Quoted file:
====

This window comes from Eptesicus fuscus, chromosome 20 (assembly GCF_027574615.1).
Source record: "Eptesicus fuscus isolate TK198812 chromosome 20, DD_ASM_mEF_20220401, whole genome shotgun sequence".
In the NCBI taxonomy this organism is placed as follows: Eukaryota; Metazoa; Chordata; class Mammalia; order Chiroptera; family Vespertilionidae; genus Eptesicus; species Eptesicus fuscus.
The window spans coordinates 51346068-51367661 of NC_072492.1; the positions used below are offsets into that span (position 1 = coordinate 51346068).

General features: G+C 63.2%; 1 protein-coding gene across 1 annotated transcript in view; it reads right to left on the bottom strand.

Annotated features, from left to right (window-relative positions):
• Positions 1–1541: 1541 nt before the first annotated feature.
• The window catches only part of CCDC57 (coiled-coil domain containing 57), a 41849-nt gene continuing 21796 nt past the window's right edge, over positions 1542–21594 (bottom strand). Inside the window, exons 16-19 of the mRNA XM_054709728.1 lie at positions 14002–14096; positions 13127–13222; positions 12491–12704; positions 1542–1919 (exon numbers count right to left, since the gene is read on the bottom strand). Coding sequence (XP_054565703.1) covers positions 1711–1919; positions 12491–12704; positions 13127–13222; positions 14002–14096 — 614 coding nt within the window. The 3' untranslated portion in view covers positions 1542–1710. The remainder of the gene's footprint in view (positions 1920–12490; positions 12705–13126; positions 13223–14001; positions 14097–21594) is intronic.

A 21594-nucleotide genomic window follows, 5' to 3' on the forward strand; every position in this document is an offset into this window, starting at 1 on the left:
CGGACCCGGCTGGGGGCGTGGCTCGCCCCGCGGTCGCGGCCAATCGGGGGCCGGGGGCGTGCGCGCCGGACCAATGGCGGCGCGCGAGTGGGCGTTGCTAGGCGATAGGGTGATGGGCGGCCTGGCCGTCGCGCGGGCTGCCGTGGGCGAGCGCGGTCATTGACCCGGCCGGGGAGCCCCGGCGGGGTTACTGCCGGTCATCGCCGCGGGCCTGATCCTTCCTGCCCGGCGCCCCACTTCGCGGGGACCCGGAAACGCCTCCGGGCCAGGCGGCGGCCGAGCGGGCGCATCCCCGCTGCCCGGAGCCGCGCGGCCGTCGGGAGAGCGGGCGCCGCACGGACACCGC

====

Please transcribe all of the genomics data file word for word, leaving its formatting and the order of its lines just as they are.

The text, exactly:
This window comes from Eptesicus fuscus, chromosome 20 (assembly GCF_027574615.1).
Source record: "Eptesicus fuscus isolate TK198812 chromosome 20, DD_ASM_mEF_20220401, whole genome shotgun sequence".
In the NCBI taxonomy this organism is placed as follows: Eukaryota; Metazoa; Chordata; class Mammalia; order Chiroptera; family Vespertilionidae; genus Eptesicus; species Eptesicus fuscus.
The window spans coordinates 51346068-51367661 of NC_072492.1; the positions used below are offsets into that span (position 1 = coordinate 51346068).

General features: G+C 63.2%; 1 protein-coding gene across 1 annotated transcript in view; it reads right to left on the bottom strand.

Annotated features, from left to right (window-relative positions):
• Positions 1–1541: 1541 nt before the first annotated feature.
• The window catches only part of CCDC57 (coiled-coil domain containing 57), a 41849-nt gene continuing 21796 nt past the window's right edge, over positions 1542–21594 (bottom strand). Inside the window, exons 16-19 of the mRNA XM_054709728.1 lie at positions 14002–14096; positions 13127–13222; positions 12491–12704; positions 1542–1919 (exon numbers count right to left, since the gene is read on the bottom strand). Coding sequence (XP_054565703.1) covers positions 1711–1919; positions 12491–12704; positions 13127–13222; positions 14002–14096 — 614 coding nt within the window. The 3' untranslated portion in view covers positions 1542–1710. The remainder of the gene's footprint in view (positions 1920–12490; positions 12705–13126; positions 13223–14001; positions 14097–21594) is intronic.

A 21594-nucleotide genomic window follows, 5' to 3' on the forward strand; every position in this document is an offset into this window, starting at 1 on the left:
CGGACCCGGCTGGGGGCGTGGCTCGCCCCGCGGTCGCGGCCAATCGGGGGCCGGGGGCGTGCGCGCCGGACCAATGGCGGCGCGCGAGTGGGCGTTGCTAGGCGATAGGGTGATGGGCGGCCTGGCCGTCGCGCGGGCTGCCGTGGGCGAGCGCGGTCATTGACCCGGCCGGGGAGCCCCGGCGGGGTTACTGCCGGTCATCGCCGCGGGCCTGATCCTTCCTGCCCGGCGCCCCACTTCGCGGGGACCCGGAAACGCCTCCGGGCCAGGCGGCGGCCGAGCGGGCGCATCCCCGCTGCCCGGAGCCGCGCGGCCGTCGGGAGAGCGGGCGCCGCACGGACACCGC